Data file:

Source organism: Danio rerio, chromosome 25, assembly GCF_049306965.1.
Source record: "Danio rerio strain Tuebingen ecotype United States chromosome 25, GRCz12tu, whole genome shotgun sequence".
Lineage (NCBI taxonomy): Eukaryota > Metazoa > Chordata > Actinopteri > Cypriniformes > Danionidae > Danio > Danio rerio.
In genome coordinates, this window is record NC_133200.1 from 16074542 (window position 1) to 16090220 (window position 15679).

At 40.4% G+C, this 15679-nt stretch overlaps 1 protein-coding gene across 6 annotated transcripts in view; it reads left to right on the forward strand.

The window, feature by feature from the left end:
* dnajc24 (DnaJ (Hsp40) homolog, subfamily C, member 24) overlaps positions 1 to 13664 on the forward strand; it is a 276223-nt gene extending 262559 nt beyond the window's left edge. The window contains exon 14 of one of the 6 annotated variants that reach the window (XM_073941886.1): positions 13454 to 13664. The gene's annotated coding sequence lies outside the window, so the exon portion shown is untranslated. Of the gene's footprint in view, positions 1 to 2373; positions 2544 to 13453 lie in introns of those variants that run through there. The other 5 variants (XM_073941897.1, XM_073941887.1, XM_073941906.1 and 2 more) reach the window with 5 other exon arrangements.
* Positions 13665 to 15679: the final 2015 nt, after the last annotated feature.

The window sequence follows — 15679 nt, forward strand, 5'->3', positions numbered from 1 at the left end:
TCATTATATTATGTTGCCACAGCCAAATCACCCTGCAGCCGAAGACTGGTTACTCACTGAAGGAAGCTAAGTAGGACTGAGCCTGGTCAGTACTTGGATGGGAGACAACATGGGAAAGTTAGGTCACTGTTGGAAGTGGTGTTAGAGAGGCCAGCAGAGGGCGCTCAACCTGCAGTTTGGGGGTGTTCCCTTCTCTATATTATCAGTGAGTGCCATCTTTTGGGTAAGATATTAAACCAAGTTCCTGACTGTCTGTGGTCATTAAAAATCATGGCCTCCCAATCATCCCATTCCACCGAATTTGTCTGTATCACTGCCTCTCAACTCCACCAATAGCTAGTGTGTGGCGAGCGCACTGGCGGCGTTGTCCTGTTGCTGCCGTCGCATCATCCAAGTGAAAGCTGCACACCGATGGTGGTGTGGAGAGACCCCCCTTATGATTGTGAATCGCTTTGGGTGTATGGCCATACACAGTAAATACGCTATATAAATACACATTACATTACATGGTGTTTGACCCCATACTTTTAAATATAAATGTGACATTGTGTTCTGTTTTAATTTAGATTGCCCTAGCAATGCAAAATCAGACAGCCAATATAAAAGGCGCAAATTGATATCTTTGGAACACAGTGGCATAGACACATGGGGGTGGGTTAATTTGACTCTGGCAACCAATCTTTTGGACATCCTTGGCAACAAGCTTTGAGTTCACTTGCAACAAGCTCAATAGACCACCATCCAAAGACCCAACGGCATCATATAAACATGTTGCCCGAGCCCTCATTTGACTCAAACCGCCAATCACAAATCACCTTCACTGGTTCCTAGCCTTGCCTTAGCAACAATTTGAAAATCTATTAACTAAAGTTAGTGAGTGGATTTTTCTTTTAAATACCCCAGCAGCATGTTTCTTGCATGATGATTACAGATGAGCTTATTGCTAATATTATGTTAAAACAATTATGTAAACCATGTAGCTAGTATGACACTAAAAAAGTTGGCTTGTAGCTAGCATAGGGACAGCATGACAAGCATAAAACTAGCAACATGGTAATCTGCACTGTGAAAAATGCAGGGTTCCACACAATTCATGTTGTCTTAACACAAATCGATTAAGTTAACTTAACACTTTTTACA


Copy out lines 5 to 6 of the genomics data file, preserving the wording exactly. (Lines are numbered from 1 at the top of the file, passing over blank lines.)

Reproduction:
At 40.4% G+C, this 15679-nt stretch overlaps 1 protein-coding gene across 6 annotated transcripts in view; it reads left to right on the forward strand.

The window, feature by feature from the left end: